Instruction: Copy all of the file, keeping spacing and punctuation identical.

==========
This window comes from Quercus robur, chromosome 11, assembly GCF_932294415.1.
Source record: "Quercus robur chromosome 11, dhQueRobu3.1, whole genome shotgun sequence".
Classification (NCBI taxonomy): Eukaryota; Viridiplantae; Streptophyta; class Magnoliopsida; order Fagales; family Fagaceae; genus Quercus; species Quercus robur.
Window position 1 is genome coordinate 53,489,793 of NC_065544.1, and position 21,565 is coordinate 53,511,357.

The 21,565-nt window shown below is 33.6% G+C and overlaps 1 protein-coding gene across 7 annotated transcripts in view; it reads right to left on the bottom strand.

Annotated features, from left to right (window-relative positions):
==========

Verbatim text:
This window comes from Quercus robur, chromosome 11, assembly GCF_932294415.1.
Source record: "Quercus robur chromosome 11, dhQueRobu3.1, whole genome shotgun sequence".
Classification (NCBI taxonomy): Eukaryota; Viridiplantae; Streptophyta; class Magnoliopsida; order Fagales; family Fagaceae; genus Quercus; species Quercus robur.
Window position 1 is genome coordinate 53,489,793 of NC_065544.1, and position 21,565 is coordinate 53,511,357.

The 21,565-nt window shown below is 33.6% G+C and overlaps 1 protein-coding gene across 7 annotated transcripts in view; it reads right to left on the bottom strand.

Annotated features, from left to right (window-relative positions):